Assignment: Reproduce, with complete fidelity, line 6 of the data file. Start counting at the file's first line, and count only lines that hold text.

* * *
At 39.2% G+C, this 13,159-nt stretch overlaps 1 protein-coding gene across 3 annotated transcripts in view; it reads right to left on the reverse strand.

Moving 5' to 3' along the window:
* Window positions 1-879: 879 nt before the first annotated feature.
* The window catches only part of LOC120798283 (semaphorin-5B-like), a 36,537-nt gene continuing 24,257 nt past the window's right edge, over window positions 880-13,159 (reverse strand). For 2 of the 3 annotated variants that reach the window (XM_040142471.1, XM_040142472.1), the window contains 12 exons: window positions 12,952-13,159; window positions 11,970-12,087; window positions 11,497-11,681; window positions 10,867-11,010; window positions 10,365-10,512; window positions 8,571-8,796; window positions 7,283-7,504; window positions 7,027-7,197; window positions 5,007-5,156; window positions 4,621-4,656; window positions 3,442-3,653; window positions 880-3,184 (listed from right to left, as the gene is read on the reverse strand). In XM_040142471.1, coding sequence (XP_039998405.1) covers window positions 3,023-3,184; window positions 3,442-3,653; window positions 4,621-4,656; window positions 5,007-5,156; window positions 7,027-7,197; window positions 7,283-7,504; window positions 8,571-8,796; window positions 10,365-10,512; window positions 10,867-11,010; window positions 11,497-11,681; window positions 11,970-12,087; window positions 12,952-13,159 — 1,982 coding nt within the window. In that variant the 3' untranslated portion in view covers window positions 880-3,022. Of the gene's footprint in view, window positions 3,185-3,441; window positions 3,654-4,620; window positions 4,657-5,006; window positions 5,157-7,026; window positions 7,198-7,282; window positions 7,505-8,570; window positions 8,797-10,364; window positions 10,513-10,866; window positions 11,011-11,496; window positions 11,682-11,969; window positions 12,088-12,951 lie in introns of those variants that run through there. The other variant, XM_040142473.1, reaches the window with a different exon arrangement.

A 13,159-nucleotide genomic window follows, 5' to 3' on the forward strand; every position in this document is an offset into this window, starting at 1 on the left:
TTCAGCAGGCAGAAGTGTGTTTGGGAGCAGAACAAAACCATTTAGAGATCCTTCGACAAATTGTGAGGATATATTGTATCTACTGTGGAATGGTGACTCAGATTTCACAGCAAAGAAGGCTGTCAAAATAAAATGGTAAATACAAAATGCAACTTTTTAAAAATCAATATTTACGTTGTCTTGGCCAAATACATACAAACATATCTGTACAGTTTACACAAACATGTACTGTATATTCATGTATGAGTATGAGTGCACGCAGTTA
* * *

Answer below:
TTCAGCAGGCAGAAGTGTGTTTGGGAGCAGAACAAAACCATTTAGAGATCCTTCGACAAATTGTGAGGATATATTGTATCTACTGTGGAATGGTGACTCAGATTTCACAGCAAAGAAGGCTGTCAAAATAAAATGGTAAATACAAAATGCAACTTTTTAAAAATCAATATTTACGTTGTCTTGGCCAAATACATACAAACATATCTGTACAGTTTACACAAACATGTACTGTATATTCATGTATGAGTATGAGTGCACGCAGTTA